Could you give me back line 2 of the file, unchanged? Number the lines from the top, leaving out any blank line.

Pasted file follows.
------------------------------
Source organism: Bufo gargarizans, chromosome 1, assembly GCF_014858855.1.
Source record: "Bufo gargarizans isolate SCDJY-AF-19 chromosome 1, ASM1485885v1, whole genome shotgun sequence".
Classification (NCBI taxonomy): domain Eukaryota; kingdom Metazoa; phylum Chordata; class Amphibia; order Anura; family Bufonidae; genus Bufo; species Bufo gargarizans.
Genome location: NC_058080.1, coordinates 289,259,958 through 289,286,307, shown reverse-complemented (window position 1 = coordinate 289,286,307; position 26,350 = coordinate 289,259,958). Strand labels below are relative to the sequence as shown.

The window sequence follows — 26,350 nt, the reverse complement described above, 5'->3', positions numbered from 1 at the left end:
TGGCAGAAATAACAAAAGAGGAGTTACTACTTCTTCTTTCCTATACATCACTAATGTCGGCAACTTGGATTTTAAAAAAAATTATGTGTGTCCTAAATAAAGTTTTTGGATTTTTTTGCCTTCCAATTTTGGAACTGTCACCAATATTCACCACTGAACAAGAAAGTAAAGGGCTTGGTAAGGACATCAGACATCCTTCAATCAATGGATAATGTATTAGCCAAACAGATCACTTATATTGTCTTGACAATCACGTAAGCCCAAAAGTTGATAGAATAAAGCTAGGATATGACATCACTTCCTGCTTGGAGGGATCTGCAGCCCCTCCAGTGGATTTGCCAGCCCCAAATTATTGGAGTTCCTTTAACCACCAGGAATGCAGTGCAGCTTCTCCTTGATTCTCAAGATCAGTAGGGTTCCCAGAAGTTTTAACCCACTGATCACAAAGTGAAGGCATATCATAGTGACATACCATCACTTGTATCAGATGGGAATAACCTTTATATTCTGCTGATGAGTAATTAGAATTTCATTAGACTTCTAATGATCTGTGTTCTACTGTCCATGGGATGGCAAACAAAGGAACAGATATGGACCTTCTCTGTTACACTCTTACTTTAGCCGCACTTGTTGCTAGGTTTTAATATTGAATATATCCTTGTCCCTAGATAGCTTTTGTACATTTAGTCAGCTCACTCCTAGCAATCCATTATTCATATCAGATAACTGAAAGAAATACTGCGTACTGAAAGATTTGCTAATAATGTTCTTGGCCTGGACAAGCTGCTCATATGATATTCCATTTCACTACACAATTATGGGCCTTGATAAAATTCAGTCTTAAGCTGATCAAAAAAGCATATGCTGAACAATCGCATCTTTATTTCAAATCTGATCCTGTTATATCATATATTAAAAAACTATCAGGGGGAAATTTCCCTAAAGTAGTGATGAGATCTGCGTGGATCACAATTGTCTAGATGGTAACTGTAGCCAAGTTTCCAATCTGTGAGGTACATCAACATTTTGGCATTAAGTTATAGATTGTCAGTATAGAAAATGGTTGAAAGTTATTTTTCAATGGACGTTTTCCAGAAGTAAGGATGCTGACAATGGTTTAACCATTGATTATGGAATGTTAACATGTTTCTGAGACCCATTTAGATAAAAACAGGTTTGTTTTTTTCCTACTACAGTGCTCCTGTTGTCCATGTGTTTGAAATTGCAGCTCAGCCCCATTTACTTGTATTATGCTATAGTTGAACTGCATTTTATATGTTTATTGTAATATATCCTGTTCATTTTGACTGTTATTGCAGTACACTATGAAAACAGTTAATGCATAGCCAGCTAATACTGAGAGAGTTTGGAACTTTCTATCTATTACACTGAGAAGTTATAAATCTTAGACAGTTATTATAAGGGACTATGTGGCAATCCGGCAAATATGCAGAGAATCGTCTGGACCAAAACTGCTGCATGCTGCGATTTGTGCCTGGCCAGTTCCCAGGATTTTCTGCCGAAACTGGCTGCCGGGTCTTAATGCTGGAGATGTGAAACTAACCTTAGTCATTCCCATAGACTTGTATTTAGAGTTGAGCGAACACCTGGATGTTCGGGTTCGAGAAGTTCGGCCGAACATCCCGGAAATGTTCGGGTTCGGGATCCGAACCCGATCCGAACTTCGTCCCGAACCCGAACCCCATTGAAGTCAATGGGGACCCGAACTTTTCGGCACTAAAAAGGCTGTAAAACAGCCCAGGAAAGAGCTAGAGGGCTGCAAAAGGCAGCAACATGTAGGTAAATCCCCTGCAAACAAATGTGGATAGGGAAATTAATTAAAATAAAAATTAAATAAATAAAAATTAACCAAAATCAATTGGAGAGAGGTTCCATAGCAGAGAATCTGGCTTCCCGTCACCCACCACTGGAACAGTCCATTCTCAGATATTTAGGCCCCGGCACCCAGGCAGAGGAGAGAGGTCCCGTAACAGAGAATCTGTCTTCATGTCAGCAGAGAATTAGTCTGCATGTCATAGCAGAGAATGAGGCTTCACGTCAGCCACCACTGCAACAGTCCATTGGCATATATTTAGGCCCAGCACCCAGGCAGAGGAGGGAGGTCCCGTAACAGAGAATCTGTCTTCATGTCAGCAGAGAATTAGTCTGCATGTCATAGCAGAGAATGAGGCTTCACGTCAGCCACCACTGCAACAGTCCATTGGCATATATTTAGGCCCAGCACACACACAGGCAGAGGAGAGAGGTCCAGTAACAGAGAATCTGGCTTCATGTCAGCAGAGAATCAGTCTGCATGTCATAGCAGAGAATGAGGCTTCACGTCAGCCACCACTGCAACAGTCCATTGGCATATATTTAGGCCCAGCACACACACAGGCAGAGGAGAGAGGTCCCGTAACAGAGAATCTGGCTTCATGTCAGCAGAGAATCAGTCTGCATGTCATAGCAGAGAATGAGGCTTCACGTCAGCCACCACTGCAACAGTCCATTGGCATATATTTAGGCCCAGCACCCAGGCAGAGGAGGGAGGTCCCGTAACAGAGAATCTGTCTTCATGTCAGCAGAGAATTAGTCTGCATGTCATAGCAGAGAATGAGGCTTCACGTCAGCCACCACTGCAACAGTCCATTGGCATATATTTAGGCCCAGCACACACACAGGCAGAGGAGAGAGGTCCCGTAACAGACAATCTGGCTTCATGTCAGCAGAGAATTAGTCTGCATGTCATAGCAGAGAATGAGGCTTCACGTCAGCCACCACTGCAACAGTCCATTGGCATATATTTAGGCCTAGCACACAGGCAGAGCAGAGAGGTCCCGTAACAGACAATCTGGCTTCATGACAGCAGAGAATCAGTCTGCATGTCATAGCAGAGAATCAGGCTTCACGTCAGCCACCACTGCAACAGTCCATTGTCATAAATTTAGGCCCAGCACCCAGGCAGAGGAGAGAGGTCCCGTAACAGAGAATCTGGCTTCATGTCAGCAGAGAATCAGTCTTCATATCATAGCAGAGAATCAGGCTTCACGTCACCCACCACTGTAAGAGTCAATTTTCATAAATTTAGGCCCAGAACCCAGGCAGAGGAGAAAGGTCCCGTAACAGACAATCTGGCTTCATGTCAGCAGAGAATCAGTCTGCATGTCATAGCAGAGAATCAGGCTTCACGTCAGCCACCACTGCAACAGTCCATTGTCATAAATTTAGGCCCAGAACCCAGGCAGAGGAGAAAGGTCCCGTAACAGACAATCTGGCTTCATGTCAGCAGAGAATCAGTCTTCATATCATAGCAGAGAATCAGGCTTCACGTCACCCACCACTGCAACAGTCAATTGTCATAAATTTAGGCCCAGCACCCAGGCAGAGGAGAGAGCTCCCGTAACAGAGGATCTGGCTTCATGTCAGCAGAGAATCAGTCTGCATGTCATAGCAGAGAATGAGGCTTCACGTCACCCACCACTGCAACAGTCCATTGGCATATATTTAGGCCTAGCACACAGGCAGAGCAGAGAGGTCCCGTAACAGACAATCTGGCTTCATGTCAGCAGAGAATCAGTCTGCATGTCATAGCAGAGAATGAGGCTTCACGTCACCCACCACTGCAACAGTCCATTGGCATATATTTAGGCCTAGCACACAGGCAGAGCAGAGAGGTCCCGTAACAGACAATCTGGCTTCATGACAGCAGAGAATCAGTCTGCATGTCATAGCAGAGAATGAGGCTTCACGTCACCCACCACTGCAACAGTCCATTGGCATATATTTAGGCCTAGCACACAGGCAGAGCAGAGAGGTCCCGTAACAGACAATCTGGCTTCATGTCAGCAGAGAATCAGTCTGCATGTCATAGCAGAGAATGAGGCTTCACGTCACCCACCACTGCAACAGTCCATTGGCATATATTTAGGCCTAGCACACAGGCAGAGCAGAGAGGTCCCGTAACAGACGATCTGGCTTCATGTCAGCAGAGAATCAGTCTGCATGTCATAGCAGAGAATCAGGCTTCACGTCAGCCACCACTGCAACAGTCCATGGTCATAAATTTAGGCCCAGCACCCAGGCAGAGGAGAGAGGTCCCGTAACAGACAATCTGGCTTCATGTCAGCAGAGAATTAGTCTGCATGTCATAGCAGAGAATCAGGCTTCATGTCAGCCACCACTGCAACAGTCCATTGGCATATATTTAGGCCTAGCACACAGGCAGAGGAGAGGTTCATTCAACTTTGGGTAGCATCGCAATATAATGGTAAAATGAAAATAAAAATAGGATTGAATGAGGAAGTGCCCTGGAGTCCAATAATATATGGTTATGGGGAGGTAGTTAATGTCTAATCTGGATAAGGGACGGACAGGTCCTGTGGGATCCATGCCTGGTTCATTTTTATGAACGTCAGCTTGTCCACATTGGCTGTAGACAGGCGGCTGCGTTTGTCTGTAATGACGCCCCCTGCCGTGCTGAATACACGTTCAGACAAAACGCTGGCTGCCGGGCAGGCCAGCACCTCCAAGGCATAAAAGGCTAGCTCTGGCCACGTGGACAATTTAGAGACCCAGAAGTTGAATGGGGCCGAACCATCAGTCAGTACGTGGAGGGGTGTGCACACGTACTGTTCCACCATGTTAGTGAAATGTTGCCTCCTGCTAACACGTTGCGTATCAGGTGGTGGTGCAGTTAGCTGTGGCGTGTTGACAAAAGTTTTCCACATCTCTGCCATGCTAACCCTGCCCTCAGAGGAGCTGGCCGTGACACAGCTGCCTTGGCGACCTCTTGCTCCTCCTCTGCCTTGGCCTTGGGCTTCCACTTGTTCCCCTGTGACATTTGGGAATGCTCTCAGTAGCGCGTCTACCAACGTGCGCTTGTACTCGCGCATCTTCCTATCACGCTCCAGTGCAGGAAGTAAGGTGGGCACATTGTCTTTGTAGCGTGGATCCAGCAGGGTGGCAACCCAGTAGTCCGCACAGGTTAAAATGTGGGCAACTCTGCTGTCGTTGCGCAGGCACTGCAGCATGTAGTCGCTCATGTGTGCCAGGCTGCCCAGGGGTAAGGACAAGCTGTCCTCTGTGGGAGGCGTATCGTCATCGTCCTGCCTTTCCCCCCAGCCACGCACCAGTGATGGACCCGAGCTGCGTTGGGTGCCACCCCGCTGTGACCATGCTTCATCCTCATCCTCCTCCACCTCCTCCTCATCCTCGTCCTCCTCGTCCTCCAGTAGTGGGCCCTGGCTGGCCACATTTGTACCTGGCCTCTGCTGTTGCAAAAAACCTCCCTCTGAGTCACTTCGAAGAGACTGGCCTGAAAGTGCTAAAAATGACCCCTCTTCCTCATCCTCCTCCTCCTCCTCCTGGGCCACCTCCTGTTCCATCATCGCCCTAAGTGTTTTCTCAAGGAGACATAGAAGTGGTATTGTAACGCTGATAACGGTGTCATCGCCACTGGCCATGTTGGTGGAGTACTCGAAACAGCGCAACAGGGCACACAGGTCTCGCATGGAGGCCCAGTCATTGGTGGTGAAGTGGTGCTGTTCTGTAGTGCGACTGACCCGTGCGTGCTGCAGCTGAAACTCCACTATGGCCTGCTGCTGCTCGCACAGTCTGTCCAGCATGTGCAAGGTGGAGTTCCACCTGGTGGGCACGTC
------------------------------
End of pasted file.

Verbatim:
Source record: "Bufo gargarizans isolate SCDJY-AF-19 chromosome 1, ASM1485885v1, whole genome shotgun sequence".